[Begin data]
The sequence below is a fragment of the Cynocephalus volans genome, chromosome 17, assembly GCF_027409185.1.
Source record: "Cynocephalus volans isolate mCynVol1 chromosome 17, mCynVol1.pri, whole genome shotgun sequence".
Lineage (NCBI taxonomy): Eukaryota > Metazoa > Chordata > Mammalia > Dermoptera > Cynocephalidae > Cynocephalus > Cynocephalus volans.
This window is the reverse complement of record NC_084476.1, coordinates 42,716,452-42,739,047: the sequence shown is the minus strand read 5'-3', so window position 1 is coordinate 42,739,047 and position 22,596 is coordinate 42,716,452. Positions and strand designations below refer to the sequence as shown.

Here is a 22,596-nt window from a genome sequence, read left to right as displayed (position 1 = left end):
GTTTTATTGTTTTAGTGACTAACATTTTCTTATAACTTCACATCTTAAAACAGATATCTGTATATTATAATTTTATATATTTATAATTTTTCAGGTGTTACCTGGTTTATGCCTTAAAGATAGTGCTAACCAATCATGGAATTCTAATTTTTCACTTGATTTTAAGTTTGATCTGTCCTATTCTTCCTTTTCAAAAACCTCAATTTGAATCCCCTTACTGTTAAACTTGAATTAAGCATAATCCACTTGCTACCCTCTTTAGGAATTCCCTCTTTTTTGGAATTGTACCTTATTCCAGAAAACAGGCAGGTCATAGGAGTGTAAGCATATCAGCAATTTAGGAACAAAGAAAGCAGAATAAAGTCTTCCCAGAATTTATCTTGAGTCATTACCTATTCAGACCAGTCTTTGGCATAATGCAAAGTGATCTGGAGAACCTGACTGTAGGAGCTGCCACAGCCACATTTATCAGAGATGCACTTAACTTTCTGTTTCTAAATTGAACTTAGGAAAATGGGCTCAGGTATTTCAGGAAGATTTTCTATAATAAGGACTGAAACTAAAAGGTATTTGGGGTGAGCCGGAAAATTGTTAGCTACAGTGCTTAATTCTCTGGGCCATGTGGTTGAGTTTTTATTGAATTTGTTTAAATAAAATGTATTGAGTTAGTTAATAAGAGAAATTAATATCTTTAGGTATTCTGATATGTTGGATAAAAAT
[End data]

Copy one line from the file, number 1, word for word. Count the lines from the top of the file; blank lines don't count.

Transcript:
The sequence below is a fragment of the Cynocephalus volans genome, chromosome 17, assembly GCF_027409185.1.